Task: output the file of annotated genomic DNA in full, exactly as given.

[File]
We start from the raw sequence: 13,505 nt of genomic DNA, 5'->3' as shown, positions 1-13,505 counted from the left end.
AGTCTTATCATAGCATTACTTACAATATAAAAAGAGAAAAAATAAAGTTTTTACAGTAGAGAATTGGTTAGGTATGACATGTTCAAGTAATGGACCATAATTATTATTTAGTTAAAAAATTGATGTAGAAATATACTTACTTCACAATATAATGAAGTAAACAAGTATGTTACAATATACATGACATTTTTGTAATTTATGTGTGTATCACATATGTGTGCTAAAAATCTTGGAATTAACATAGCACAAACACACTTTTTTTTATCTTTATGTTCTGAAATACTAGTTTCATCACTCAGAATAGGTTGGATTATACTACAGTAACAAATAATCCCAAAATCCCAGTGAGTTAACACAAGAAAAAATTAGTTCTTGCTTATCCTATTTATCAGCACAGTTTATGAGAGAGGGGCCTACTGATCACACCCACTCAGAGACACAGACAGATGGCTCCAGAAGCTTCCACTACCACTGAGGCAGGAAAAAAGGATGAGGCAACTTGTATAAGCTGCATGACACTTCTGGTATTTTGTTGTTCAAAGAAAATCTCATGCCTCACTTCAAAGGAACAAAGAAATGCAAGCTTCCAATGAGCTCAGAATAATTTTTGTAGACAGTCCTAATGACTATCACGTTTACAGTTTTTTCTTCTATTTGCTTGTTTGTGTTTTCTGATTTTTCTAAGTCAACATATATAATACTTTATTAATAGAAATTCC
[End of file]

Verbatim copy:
We start from the raw sequence: 13,505 nt of genomic DNA, 5'->3' as shown, positions 1-13,505 counted from the left end.
AGTCTTATCATAGCATTACTTACAATATAAAAAGAGAAAAAATAAAGTTTTTACAGTAGAGAATTGGTTAGGTATGACATGTTCAAGTAATGGACCATAATTATTATTTAGTTAAAAAATTGATGTAGAAATATACTTACTTCACAATATAATGAAGTAAACAAGTATGTTACAATATACATGACATTTTTGTAATTTATGTGTGTATCACATATGTGTGCTAAAAATCTTGGAATTAACATAGCACAAACACACTTTTTTTTATCTTTATGTTCTGAAATACTAGTTTCATCACTCAGAATAGGTTGGATTATACTACAGTAACAAATAATCCCAAAATCCCAGTGAGTTAACACAAGAAAAAATTAGTTCTTGCTTATCCTATTTATCAGCACAGTTTATGAGAGAGGGGCCTACTGATCACACCCACTCAGAGACACAGACAGATGGCTCCAGAAGCTTCCACTACCACTGAGGCAGGAAAAAAGGATGAGGCAACTTGTATAAGCTGCATGACACTTCTGGTATTTTGTTGTTCAAAGAAAATCTCATGCCTCACTTCAAAGGAACAAAGAAATGCAAGCTTCCAATGAGCTCAGAATAATTTTTGTAGACAGTCCTAATGACTATCACGTTTACAGTTTTTTCTTCTATTTGCTTGTTTGTGTTTTCTGATTTTTCTAAGTCAACATATATAATACTTTATTAATAGAAATTCC